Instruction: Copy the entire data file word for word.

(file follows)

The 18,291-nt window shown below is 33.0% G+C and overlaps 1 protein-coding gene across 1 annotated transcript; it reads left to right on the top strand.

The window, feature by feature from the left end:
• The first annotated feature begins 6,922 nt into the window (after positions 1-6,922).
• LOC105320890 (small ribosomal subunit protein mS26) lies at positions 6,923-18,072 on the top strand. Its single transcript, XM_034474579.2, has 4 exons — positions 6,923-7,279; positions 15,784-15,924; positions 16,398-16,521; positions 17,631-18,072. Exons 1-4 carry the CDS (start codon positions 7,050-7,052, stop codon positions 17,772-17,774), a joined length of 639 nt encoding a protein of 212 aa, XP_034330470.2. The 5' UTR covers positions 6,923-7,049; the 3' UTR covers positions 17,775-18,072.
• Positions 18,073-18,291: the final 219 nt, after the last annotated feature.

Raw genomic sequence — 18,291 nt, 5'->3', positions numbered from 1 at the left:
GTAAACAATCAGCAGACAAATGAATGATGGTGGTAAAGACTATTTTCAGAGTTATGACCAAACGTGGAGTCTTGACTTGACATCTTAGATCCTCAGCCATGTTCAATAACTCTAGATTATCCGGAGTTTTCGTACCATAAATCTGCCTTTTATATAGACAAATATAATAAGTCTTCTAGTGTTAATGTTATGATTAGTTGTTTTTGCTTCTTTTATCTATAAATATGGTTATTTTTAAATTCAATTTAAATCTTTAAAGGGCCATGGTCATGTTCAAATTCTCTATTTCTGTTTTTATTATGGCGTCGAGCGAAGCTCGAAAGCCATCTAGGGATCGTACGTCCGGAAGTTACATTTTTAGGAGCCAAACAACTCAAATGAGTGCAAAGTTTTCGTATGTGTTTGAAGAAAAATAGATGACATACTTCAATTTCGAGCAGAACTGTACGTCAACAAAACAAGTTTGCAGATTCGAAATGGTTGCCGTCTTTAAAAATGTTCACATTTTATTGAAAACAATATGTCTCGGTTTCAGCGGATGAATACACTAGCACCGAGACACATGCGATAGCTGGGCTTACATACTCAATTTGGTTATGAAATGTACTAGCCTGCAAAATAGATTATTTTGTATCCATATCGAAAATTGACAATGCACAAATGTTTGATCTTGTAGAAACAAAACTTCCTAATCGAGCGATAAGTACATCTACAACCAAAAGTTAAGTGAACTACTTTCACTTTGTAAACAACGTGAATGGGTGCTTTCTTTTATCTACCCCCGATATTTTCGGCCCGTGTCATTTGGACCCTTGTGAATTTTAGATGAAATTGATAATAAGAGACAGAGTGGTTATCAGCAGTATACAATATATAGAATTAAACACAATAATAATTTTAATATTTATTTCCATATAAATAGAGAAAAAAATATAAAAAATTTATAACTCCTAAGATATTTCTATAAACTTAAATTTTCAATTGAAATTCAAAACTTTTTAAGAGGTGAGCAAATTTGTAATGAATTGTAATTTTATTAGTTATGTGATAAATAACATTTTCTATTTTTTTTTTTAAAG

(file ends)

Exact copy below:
The 18,291-nt window shown below is 33.0% G+C and overlaps 1 protein-coding gene across 1 annotated transcript; it reads left to right on the top strand.

The window, feature by feature from the left end:
• The first annotated feature begins 6,922 nt into the window (after positions 1-6,922).
• LOC105320890 (small ribosomal subunit protein mS26) lies at positions 6,923-18,072 on the top strand. Its single transcript, XM_034474579.2, has 4 exons — positions 6,923-7,279; positions 15,784-15,924; positions 16,398-16,521; positions 17,631-18,072. Exons 1-4 carry the CDS (start codon positions 7,050-7,052, stop codon positions 17,772-17,774), a joined length of 639 nt encoding a protein of 212 aa, XP_034330470.2. The 5' UTR covers positions 6,923-7,049; the 3' UTR covers positions 17,775-18,072.
• Positions 18,073-18,291: the final 219 nt, after the last annotated feature.

Raw genomic sequence — 18,291 nt, 5'->3', positions numbered from 1 at the left:
GTAAACAATCAGCAGACAAATGAATGATGGTGGTAAAGACTATTTTCAGAGTTATGACCAAACGTGGAGTCTTGACTTGACATCTTAGATCCTCAGCCATGTTCAATAACTCTAGATTATCCGGAGTTTTCGTACCATAAATCTGCCTTTTATATAGACAAATATAATAAGTCTTCTAGTGTTAATGTTATGATTAGTTGTTTTTGCTTCTTTTATCTATAAATATGGTTATTTTTAAATTCAATTTAAATCTTTAAAGGGCCATGGTCATGTTCAAATTCTCTATTTCTGTTTTTATTATGGCGTCGAGCGAAGCTCGAAAGCCATCTAGGGATCGTACGTCCGGAAGTTACATTTTTAGGAGCCAAACAACTCAAATGAGTGCAAAGTTTTCGTATGTGTTTGAAGAAAAATAGATGACATACTTCAATTTCGAGCAGAACTGTACGTCAACAAAACAAGTTTGCAGATTCGAAATGGTTGCCGTCTTTAAAAATGTTCACATTTTATTGAAAACAATATGTCTCGGTTTCAGCGGATGAATACACTAGCACCGAGACACATGCGATAGCTGGGCTTACATACTCAATTTGGTTATGAAATGTACTAGCCTGCAAAATAGATTATTTTGTATCCATATCGAAAATTGACAATGCACAAATGTTTGATCTTGTAGAAACAAAACTTCCTAATCGAGCGATAAGTACATCTACAACCAAAAGTTAAGTGAACTACTTTCACTTTGTAAACAACGTGAATGGGTGCTTTCTTTTATCTACCCCCGATATTTTCGGCCCGTGTCATTTGGACCCTTGTGAATTTTAGATGAAATTGATAATAAGAGACAGAGTGGTTATCAGCAGTATACAATATATAGAATTAAACACAATAATAATTTTAATATTTATTTCCATATAAATAGAGAAAAAAATATAAAAAATTTATAACTCCTAAGATATTTCTATAAACTTAAATTTTCAATTGAAATTCAAAACTTTTTAAGAGGTGAGCAAATTTGTAATGAATTGTAATTTTATTAGTTATGTGATAAATAACATTTTCTATTTTTTTTTTTAAAG